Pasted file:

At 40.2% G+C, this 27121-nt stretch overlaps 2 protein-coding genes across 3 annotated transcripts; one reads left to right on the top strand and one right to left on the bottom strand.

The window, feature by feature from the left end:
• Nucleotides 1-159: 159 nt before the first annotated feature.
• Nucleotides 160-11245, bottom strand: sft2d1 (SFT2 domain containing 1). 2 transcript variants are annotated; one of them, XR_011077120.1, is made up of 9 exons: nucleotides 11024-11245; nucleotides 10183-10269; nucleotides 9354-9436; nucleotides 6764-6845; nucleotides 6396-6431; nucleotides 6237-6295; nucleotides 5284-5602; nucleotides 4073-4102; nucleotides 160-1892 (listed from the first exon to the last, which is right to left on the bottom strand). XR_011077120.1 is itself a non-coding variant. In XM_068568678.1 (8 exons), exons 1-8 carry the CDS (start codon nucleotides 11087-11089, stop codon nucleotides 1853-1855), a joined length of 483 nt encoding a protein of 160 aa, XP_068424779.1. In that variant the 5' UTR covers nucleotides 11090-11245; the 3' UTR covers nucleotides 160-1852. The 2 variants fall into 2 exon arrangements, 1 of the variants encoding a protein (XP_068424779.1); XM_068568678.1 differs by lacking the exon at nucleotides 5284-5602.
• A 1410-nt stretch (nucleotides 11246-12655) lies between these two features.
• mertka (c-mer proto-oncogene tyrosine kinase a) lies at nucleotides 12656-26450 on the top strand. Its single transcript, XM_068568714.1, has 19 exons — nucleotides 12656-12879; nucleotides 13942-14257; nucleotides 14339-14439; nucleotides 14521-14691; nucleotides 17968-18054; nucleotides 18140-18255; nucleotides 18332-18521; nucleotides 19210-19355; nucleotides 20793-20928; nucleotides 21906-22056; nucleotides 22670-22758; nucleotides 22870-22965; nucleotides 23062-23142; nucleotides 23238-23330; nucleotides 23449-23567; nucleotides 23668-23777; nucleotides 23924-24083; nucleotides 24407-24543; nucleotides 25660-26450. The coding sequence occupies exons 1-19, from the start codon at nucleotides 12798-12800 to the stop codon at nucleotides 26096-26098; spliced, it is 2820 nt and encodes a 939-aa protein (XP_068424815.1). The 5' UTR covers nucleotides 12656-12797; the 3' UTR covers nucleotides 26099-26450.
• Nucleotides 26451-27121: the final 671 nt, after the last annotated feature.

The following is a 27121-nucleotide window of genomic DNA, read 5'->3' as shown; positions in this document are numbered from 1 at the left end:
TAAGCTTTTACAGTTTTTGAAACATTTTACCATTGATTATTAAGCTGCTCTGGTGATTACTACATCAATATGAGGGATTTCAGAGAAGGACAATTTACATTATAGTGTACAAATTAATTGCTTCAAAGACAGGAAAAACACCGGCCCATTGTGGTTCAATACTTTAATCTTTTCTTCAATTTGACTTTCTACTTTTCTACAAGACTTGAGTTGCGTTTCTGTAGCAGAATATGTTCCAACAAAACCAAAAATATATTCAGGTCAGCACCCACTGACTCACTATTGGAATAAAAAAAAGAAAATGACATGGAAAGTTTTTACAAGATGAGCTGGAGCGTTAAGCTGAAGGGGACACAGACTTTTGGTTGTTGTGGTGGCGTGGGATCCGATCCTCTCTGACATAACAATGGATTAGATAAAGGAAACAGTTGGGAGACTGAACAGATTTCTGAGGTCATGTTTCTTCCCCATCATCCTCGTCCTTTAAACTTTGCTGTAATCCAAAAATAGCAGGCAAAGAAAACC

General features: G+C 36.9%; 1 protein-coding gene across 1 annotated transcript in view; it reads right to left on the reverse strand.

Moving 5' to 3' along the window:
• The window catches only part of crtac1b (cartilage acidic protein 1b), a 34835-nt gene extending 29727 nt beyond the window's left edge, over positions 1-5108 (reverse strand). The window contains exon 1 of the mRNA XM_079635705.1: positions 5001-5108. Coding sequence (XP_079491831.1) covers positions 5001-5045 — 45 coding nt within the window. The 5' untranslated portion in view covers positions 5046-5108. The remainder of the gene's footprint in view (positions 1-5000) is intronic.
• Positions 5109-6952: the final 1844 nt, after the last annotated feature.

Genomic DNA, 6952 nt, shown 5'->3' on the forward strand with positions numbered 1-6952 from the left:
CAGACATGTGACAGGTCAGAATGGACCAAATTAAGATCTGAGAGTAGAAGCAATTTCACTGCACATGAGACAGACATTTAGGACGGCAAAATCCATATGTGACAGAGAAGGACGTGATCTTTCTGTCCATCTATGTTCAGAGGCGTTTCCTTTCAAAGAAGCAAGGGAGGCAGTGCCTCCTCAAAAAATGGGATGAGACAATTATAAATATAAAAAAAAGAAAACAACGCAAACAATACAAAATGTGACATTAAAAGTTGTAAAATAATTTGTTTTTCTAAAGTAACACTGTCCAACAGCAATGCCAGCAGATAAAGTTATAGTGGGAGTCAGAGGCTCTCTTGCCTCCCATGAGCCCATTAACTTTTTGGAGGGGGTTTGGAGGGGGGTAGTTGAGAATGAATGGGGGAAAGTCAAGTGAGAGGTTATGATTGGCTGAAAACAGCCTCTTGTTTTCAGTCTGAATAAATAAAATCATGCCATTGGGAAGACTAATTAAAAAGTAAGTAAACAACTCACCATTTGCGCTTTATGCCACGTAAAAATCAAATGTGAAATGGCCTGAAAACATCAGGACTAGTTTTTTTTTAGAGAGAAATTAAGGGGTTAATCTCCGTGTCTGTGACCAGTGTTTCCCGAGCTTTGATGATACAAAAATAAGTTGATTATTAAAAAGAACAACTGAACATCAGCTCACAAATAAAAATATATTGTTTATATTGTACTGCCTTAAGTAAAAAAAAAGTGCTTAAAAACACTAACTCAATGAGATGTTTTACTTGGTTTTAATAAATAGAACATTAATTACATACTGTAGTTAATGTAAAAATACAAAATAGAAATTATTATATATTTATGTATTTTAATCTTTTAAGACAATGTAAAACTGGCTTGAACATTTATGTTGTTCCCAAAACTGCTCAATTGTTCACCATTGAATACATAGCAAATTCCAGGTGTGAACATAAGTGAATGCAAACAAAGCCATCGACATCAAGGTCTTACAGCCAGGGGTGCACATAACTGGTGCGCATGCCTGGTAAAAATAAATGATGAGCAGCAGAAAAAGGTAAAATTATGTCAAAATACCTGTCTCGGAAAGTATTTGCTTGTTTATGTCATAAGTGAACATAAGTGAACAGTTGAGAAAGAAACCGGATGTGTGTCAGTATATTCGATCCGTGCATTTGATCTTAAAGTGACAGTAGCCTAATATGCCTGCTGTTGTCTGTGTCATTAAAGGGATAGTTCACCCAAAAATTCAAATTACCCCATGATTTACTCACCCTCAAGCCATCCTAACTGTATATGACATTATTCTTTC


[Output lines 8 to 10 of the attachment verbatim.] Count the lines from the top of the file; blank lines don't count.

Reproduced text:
The following is a 27121-nucleotide window of genomic DNA, read 5'->3' as shown; positions in this document are numbered from 1 at the left end:
TAAGCTTTTACAGTTTTTGAAACATTTTACCATTGATTATTAAGCTGCTCTGGTGATTACTACATCAATATGAGGGATTTCAGAGAAGGACAATTTACATTATAGTGTACAAATTAATTGCTTCAAAGACAGGAAAAACACCGGCCCATTGTGGTTCAATACTTTAATCTTTTCTTCAATTTGACTTTCTACTTTTCTACAAGACTTGAGTTGCGTTTCTGTAGCAGAATATGTTCCAACAAAACCAAAAATATATTCAGGTCAGCACCCACTGACTCACTATTGGAATAAAAAAAAGAAAATGACATGGAAAGTTTTTACAAGATGAGCTGGAGCGTTAAGCTGAAGGGGACACAGACTTTTGGTTGTTGTGGTGGCGTGGGATCCGATCCTCTCTGACATAACAATGGATTAGATAAAGGAAACAGTTGGGAGACTGAACAGATTTCTGAGGTCATGTTTCTTCCCCATCATCCTCGTCCTTTAAACTTTGCTGTAATCCAAAAATAGCAGGCAAAGAAAACC

General features: G+C 36.9%; 1 protein-coding gene across 1 annotated transcript in view; it reads right to left on the reverse strand.